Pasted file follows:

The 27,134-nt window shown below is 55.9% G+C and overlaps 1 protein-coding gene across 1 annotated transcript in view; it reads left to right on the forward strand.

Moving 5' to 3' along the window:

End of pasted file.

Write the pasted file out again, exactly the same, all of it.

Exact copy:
The 27,134-nt window shown below is 55.9% G+C and overlaps 1 protein-coding gene across 1 annotated transcript in view; it reads left to right on the forward strand.

Moving 5' to 3' along the window: